- About Us
- Career Center
- Nano-Social Network
- Nano Consulting
- My Account
By bringing together military service officers and engineering and science researchers in a pilot program this summer, the University of Maryland's A. James Clark School of Engineering and the Defense Advanced Research Projects Agency (DARPA) will take a first step toward developing a new method for revolutionizing future defense technologies—a method based on the interaction of people who normally work from different agendas and perspectives.
"The Clark School, by virtue of its proximity to and close relations with major federal agencies, is well prepared to assist DARPA in establishing a new basis for creating the advanced technologies our armed services will need in the future," states Clark School Dean Darryll Pines, whose office will administer the pilot program. "We are building a new way for military and academic personnel to interact that will challenge both and derive innovations neither would achieve by working alone."
The pilot program will support four postdoctoral researchers as DARPA Academic Fellows. They will spend three months full-time at DARPA interacting with their counterparts from the military, called DARPA Service Chief Fellows, as well as with DARPA program managers; they will also visit with current DARPA technology performers (academic and industrial labs). Through this process they will work with military officers to conduct a limited and focused research project with specific deliverables; form professional relationships with those officers and learn about their perspectives and needs; gain an understanding of DARPA technology development efforts and impending changes; and become "ambassadors" who can return to their campuses with in-depth knowledge of DARPA projects and requirements and in the future return to DARPA to serve as program managers.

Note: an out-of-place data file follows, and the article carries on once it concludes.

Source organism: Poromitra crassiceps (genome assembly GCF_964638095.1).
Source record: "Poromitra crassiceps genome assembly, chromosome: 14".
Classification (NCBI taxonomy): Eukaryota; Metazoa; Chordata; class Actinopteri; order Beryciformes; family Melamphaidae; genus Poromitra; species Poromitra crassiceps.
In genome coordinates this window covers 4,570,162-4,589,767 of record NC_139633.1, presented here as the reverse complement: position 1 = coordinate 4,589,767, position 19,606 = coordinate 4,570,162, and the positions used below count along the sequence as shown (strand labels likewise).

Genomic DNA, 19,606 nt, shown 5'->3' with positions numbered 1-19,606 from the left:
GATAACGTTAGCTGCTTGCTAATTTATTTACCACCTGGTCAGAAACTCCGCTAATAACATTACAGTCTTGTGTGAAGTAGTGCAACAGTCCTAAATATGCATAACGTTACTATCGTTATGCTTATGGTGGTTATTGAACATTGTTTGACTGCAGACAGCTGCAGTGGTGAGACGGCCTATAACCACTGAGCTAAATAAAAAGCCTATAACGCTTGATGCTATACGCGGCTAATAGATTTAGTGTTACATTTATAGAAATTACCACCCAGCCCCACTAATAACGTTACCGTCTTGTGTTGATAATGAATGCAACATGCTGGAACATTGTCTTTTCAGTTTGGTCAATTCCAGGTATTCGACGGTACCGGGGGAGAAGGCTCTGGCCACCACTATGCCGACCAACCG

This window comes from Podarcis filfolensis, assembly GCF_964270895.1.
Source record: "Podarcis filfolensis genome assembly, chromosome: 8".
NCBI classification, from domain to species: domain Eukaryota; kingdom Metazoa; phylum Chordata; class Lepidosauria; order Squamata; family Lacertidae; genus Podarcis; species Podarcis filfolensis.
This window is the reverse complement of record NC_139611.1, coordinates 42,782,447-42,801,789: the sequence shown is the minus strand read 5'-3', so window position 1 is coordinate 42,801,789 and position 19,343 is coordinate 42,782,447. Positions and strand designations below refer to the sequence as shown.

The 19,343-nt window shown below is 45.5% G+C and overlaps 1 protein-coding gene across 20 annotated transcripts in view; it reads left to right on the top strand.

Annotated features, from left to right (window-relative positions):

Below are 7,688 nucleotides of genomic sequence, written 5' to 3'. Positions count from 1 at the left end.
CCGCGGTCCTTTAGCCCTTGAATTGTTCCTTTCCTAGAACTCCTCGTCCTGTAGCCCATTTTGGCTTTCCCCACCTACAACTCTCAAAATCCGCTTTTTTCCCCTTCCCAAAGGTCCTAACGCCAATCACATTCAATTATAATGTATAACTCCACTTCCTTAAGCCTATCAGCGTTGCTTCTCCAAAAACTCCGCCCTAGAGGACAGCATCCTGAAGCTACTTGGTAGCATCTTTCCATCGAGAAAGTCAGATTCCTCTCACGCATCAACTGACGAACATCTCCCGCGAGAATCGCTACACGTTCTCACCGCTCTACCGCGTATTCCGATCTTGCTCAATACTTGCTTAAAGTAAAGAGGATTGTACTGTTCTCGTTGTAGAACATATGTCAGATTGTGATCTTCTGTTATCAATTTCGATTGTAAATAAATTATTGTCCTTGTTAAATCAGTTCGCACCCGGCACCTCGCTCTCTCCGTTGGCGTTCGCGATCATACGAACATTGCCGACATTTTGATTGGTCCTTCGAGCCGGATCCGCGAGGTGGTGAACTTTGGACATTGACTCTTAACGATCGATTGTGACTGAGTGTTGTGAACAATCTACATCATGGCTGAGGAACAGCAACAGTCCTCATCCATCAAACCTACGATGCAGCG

The Clark School will administer the program in collaboration with DARPA and regional universities. Each participating academic fellow must have earned a doctoral degree in science or engineering or a closely related field, be a U.S. citizen, and be clearable to "secret" level.
About A. James Clark School of Engineering
The Clark School of Engineering, situated on the rolling, 1,500-acre University of Maryland campus in College Park, Md., is one of the premier engineering schools in the U.S., with graduate and undergraduate education programs ranked in or near the Top 20. In 2010, the Clark School was ranked 13th in the world by the Institute of Higher Education and Center for World-Class Universities in its Academic Ranking of World Universities. Three faculty members affiliated with the Clark School were inducted into the National Academy of Engineering in 2010.
The school, which offers 13 graduate programs and 12 undergraduate programs, including degree and certification programs tailored for working professionals, is home to one of the most vibrant research programs in the country. The Clark School garnered research awards of $171 million in the last year. With emphasis in key areas such as energy, nanotechnology and materials, bioengineering, robotics, communications and networking, life cycle and reliability engineering, project management, intelligent transportation systems and aerospace, the Clark School is leading the way toward the next generations of engineering advances.
For more information, please click here
Copyright © PR Newswire Association LLC.If you have a comment, please Contact us.
Issuers of news releases, not 7th Wave, Inc. or Nanotechnology Now, are solely responsible for the accuracy of the content.
|Related News Press|
News and information
The light stuff: A brand-new way to produce electron spin currents - Colorado State University physicists are the first to demonstrate using non-polarized light to produce a spin voltage in a metal April 26th, 2016
NRL reveals novel uniform coating process of p-ALD April 21st, 2016
Electrically Conductive Graphene Ink Enables Printing of Biosensors April 23rd, 2016
Leti Extends Collaboration with Qualcomm on CoolCubeTM 3D Integration Technology for High-Density, High-Performance ICs: Collaboration Goals Include Building an Ecosystem To Take the Chip-stacking Technology from Design to Fabrication April 13th, 2016